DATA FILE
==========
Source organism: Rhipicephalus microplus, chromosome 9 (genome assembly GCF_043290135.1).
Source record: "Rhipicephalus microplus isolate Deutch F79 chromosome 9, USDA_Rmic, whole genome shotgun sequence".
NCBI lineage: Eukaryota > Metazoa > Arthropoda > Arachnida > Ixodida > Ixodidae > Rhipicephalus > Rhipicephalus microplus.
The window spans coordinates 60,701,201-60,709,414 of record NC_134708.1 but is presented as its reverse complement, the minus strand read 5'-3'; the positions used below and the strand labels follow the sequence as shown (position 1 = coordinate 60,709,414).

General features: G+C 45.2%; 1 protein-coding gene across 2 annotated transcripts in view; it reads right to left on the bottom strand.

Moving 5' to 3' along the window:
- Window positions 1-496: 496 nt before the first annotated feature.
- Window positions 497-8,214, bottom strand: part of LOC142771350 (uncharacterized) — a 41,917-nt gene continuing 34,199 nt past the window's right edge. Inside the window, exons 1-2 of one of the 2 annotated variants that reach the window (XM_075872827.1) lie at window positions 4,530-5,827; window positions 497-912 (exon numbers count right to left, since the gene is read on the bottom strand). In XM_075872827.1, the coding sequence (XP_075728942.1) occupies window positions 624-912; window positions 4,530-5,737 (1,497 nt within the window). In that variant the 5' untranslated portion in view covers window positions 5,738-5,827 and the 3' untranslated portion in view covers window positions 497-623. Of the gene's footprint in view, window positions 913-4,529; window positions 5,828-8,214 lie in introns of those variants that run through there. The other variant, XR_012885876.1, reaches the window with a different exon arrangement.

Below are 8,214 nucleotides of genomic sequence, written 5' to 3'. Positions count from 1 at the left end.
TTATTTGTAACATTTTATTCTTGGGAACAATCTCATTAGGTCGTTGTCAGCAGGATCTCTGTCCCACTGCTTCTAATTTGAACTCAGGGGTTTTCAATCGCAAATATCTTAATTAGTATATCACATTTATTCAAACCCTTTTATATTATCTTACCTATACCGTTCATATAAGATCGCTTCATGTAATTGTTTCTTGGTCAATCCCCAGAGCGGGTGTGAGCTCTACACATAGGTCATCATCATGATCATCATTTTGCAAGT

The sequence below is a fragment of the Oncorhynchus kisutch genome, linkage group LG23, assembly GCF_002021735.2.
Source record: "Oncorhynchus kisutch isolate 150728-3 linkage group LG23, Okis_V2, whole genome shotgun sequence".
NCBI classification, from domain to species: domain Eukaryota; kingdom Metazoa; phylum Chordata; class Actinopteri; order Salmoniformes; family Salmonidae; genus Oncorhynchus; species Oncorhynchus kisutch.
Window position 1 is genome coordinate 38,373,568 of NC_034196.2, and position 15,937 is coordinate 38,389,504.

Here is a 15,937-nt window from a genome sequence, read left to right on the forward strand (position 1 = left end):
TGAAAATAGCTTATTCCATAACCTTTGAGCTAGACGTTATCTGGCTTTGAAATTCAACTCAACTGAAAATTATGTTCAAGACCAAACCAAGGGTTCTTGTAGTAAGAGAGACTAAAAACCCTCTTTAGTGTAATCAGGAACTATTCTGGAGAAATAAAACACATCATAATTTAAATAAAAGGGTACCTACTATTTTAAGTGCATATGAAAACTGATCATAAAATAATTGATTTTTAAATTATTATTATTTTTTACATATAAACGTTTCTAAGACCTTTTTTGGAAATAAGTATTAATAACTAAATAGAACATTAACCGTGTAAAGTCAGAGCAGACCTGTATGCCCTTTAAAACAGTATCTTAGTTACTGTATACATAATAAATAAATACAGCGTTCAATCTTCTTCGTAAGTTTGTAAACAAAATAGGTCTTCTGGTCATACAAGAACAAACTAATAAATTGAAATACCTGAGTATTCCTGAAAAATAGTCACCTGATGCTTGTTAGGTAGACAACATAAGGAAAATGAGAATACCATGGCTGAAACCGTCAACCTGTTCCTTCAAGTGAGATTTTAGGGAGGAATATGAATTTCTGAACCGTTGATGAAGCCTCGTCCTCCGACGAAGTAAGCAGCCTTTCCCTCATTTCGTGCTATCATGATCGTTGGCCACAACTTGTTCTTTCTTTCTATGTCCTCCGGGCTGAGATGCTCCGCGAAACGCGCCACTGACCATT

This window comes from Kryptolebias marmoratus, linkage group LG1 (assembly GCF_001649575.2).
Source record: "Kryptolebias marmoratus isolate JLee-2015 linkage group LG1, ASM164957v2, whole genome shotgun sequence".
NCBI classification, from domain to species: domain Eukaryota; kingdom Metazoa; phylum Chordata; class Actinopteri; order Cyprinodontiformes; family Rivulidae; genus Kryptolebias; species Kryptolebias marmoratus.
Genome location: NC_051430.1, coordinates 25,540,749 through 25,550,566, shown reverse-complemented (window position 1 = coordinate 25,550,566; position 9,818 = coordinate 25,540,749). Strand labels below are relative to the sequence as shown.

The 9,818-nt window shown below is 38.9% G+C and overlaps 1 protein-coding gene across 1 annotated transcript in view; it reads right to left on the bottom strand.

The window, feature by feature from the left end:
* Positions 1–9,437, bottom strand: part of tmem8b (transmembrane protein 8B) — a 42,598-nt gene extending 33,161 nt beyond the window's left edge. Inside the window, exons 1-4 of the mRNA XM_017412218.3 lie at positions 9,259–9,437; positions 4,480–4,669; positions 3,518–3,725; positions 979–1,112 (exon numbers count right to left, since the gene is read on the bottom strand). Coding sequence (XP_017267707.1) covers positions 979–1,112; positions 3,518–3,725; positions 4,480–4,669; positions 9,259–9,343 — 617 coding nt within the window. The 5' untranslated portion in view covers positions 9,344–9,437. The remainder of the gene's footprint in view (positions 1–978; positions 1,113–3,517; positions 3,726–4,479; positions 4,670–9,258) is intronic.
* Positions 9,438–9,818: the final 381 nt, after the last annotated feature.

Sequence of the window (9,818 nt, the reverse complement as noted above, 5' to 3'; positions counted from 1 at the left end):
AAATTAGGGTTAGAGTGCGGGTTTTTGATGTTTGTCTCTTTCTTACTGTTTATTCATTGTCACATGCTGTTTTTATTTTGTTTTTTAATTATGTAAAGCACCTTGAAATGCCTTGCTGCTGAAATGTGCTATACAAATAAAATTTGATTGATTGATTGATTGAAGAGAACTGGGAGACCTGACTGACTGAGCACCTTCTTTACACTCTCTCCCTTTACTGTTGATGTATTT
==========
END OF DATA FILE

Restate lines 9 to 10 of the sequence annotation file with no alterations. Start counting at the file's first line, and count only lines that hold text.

Below are 8,214 nucleotides of genomic sequence, written 5' to 3'. Positions count from 1 at the left end.
TTATTTGTAACATTTTATTCTTGGGAACAATCTCATTAGGTCGTTGTCAGCAGGATCTCTGTCCCACTGCTTCTAATTTGAACTCAGGGGTTTTCAATCGCAAATATCTTAATTAGTATATCACATTTATTCAAACCCTTTTATATTATCTTACCTATACCGTTCATATAAGATCGCTTCATGTAATTGTTTCTTGGTCAATCCCCAGAGCGGGTGTGAGCTCTACACATAGGTCATCATCATGATCATCATTTTGCAAGT